(Jan. 3, 2014) Some birders participating in the annual Christmas Bird Count on Saturday saw the elusive white snowy owl for the first time in the count’s 65-year history.
A snowy owl had been spotted on Assateague Island during the past few weeks. One had been seen in the off-road vehicle area, but on Saturday, the birders saw one farther up the island toward Ocean City, said Jay Sheppard, organizer of the event.
Another first sighting was of the western tanager, which was seen at Deer Run Golf Course on Logtown Road just south of Route 50 a few miles west of Berlin.
Sheppard also reported the sighting of a western kingbird southeast of Berlin. That was the third sighting for that bird and the first since 1977. Other noteworthy sightings included a female immature yellow-headed blackbird, a red-breasted nuthatch and a clay-colored sparrow that was seen flying with a large flock of chipping sparrows.
Sheppard also noted the sighting of a male Eurasion Widgeon on a private pond south of West Ocean City not far from the Assateague Island National Seashore visitors center. For those interested in seeing it, Sheppard said it might move to more public-accessible ponds in that area late this week or next week.
Also of interest were the sightings of two single cacklings, three Ross’ geese, a red knot and at white pelican. A grasshopper sparrow was found in the weedy field behind Home Depot off Route 50. That bird is of particular interest to birder Doug Gill, a former biology professor at the University of Maryland and an expert on that bird.
At the inlet, Gill and Joe Jehl, a research associate at the Smithsonian Institution, were discouraged that they were seeing fewer birds than in past years. Both theorized that boat traffic and far more people on the beach might have contributed to the low number of birds in the area.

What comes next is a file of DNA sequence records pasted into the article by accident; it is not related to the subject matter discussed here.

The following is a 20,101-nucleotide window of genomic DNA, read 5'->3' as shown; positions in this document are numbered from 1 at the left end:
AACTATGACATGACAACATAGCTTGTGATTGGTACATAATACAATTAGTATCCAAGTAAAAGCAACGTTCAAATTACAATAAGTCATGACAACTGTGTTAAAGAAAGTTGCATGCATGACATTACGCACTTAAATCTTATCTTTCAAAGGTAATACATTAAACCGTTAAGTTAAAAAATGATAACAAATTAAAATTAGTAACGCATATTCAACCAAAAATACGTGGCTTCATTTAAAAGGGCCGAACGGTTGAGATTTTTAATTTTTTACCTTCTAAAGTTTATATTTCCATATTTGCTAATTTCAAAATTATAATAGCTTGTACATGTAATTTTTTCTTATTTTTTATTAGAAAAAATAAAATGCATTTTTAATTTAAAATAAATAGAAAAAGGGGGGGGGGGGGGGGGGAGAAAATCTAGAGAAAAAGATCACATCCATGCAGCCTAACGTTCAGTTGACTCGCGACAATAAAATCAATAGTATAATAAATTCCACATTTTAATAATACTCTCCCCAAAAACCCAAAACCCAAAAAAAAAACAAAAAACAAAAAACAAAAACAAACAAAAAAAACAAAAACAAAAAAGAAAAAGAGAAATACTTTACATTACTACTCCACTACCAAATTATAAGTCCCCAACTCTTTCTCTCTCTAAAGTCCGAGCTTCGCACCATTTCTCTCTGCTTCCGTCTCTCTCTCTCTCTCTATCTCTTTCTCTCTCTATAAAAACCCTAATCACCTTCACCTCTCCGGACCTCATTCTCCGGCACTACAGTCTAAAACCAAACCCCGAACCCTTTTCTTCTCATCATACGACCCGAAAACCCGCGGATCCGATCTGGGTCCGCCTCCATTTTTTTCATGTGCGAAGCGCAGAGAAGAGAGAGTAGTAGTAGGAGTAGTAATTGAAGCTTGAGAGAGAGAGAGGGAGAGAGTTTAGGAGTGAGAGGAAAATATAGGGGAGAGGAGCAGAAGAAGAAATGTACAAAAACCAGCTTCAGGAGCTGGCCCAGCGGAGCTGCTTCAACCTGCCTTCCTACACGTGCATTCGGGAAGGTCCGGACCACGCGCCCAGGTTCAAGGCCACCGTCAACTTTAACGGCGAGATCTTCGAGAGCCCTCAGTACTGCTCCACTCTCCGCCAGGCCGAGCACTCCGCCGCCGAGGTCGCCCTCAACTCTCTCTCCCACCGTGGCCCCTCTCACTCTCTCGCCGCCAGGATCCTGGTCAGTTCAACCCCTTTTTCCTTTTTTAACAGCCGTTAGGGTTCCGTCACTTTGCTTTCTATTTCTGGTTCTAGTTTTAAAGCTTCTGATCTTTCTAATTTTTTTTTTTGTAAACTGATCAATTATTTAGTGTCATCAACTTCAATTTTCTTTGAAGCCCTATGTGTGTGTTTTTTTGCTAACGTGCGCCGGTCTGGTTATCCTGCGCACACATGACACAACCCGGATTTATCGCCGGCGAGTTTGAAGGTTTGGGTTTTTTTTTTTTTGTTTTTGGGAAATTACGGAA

Usually during the count, many gulls are west of the Oceanic Motel, which is at the inlet. That was not the case on Saturday.
“Absolutely nothing,” Gill said.
They did see a sanderling, a bird that usually spends the winter months in South America, three harlequin ducks, 11 common eiders.
The most plentiful sighting was of northern gannets. Looking through their scopes, they saw thousands of them diving on the horizon as they made their way south.
“Well over 8,000,” Gill said.
They also saw a flock of scoters flying north.
“It’s sort of a two-way street today,” he said.
Overall, the birders counted 149 species during the bird count, which is held to assess the health of the bird population and to help guide action to conserve them.
Approximately 45 to 50 observers participated in the bird count in its 15-mile diameter area, which is centered about a half-mile southeast of Berlin, was divided up into 10 areas.